Q&A with Opportunity Networks’ Rocky Morelli


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‘Finding placements isn’t necessarily the difficult part; setting them up right and making them have longevity is the bigger challenge for us to be successful,’ says Rocky Morelli, executive director of Opportunity Networks in Amherst.

Photo by Jodie Andruskevich

Sunday, May 18, cannot come soon enough for Rocky Morelli, longtime executive director of Opportunity Networks, a 30-year-old nonprofit serving the Souhegan Valley and greater Nashua that provides vocational opportunities and activities to adults with developmental and acquired disabilities.

That’s because May 18 is the “big reveal” – the day that Building on Hope unveils its massive remodeling of Opportunity Networks’ Amherst headquarters. It is the third project for Building on Hope, an all-volunteer group of New Hampshire businesses, individuals and organizations that every two years overhauls the facility of a deserving nonprofit.

Until it was demolished in mid-January, Opportunity Networks’ Amherst headquarters was, in the words of Building on Hope steering committee member Rick Broussard, in “sad” condition.

Blueprints for the new 6,000-square-foot building call for a technology theater, movement room that will feature a basketball hoop and dance area, commercial kitchen, social area, creative art space, cafeteria, computer room, and a Snoezelen room – a controlled, multisensory environment designed for those with autism or development disabilities.

“By building this facility, we think that will not only give us better advantages to teach people new experiences, but also to recruit members of the community to come in and work with us,” said Morelli, a Nashua native and University of New Hampshire graduate who has spent his entire professional career at the nonprofit.

Q. What is the history of Opportunity Networks?

A. We have a pretty expansive history. We were started by a local parent way back in the day, when the state was still providing an institutional model, and we’ve kind of blossomed into a pretty large organization for what we do. We are the product of a merger between two separate companies – in Nashua we were Networks, which was short for Nashua Employment and Training Works, and then in Amherst it was Souhegan Valley Resources – so we were two agencies that did similar things, although we were very different. But we merged back in 2006, servicing more individuals in a broader base.

We offer a bunch of different services. We specialize in really trying to get people set up in employment. We work with about 70 people, but we go upwards of 100 at a time. What we really try to do is get people out in community-based services and integrate them within regular routines that any adults might be participating in in the area.

Q. What’s your background?

A. I’ve been here since 1987, so I’ve been doing this a long time. I went to UNH, graduated, needed a job, handed out some resumes, and I got hired as a direct care staff person because somebody called me back right away. I was good at it. It wasn’t because I really necessarily thought this would be my career – I just started working in it, enjoyed it, was good at it, then got a bunch of promotions. I was 26 when I actually became executive director. They had to get a waiver to hire me, since I didn’t have the years of experience.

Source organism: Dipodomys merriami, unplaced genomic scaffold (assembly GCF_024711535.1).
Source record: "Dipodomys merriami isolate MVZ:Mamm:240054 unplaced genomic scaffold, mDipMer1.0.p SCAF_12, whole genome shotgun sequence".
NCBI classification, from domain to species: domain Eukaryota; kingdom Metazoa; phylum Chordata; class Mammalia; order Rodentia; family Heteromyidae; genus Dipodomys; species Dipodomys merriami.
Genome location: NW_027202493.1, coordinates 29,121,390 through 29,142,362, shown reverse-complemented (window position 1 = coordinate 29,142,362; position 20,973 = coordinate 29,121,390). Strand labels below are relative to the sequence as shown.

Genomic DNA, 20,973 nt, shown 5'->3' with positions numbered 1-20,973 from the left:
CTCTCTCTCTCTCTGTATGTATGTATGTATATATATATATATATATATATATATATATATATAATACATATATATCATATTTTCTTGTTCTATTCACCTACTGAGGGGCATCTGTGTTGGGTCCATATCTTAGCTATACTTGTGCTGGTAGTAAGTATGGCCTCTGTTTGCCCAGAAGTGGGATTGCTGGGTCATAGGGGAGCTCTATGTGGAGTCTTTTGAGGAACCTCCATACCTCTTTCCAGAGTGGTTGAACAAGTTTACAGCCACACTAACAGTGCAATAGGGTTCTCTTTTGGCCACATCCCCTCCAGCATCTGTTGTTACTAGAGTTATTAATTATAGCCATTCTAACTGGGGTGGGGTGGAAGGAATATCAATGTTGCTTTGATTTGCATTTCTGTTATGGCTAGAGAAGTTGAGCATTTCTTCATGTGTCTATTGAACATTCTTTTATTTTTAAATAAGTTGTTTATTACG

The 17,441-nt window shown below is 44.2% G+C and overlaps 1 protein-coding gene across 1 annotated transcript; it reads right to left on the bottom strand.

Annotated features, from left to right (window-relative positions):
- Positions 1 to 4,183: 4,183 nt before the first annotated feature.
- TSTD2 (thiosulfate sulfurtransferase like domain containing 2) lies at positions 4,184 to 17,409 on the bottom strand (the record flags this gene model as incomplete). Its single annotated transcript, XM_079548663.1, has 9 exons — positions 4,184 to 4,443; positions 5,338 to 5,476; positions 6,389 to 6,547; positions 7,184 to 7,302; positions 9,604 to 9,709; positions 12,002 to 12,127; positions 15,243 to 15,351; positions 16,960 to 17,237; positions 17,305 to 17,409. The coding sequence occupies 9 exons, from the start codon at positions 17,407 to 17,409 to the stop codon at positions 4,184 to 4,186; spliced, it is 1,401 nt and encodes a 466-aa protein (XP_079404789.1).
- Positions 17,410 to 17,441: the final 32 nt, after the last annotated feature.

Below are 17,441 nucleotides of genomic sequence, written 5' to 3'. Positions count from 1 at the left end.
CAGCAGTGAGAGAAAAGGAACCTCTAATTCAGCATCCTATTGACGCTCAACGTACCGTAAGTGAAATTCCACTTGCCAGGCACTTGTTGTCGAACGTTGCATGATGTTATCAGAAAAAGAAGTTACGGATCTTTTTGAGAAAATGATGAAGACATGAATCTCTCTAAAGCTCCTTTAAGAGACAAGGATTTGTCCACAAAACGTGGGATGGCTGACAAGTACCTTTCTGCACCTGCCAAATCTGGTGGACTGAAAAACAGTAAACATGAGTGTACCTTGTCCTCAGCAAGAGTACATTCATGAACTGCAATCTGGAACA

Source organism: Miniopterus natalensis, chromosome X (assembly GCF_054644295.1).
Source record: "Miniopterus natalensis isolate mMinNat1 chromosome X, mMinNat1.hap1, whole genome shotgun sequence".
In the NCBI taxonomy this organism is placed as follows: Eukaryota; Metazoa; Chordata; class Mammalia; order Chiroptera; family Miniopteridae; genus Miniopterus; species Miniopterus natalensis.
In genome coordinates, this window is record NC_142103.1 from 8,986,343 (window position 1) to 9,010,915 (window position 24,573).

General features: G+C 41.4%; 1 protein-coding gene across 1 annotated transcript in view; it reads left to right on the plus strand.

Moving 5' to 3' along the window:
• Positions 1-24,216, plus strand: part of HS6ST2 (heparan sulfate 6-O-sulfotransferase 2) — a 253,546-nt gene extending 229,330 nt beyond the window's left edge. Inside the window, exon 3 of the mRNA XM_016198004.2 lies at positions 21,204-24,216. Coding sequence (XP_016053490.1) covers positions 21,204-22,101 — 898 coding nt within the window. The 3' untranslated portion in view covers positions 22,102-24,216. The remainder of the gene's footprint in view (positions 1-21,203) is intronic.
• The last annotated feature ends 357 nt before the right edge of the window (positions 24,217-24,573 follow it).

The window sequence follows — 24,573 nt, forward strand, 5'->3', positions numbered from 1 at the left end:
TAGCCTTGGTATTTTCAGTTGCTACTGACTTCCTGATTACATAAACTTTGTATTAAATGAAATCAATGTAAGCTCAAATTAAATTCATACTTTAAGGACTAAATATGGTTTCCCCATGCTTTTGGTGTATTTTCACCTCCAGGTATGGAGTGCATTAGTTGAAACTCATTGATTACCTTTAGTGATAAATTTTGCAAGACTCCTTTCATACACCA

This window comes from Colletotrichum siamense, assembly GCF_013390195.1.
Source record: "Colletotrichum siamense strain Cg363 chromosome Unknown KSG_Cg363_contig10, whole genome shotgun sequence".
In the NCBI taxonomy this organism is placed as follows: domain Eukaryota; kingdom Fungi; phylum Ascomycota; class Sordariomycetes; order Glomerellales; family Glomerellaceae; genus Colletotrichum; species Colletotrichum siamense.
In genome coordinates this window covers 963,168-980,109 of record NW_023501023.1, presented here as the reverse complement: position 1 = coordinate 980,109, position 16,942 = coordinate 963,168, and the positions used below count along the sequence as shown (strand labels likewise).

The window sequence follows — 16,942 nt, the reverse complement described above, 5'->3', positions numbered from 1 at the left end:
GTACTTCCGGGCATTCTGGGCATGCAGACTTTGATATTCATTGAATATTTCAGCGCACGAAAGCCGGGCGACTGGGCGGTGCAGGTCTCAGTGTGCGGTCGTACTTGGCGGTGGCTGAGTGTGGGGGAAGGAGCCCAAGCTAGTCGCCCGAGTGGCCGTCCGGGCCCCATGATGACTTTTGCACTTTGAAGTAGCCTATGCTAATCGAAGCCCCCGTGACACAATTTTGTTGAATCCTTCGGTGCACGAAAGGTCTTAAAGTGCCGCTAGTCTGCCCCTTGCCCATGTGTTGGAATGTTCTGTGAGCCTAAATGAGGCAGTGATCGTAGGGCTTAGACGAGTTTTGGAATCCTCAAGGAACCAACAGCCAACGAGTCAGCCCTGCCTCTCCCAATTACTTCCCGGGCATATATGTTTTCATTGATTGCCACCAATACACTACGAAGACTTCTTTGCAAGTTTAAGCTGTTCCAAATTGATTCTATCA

Q. How do you connect with businesses that want to diversify their workforce?

A. There are probably 30 or so local employers that we have people placed at, that we have ongoing relationships with, and we have many, many others that we’ve placed people at and have set up into successful long-term relationships. One of our first job placements was set up in 1988 and is still running. We’re very proud of our sustainability and our placements – it really comes from matching people to a situation that they can be successful in and then building a strong relationship between the parties, and then having some level of ongoing support to make sure that whatever needs present themselves are addressed in a timely and efficient manner so people can continue to be successful and sustain their success over a long period of time.

Finding placements isn’t necessarily the difficult part; setting them up right and making them have longevity is the bigger challenge for us to be successful.

Q. Do you still give ongoing support to that 26-year match?

A. We still do. We support people in different ways. Some people, their situation warrants they have a supervisor with them, on an ongoing basis – we call them job coaches, they go into the companies and work alongside people. They can be individual placements where it’s one person or a small group of two or three with a supervisor, and we pay for the supervisor and the companies hire the individuals, and we just give them that extra support so they’re able to continue their employment without putting any extra demands on the employer.

We help minimize that impact on the business so it really becomes an advantageous situation within our social service model but also within the business model for the company.

Q. What’s your pitch to businesses when trying to get them to consider this opportunity?

A. There are a couple things we pitch on. They are dependable employees that tend to really appreciate their jobs, and are willing to stick with them, which helps with training and turnover. Also, people are very capable if you match them to the right situation. In fact, in many of the jobs and tasks being performed, I think the individuals we support can actually outperform many of our staff or even the general public because they’re very good at some things.

It’s really about finding a skill set that someone has to offer. It’s often reported to us that it really brings a lot for the company culture, that the other employees feel really good that their company is doing this. Pretty much everybody you run into has some connection in their family, within their neighborhood, within their circles of somebody with a disability, so people really get inspired to see it work – it makes them feel good about their company.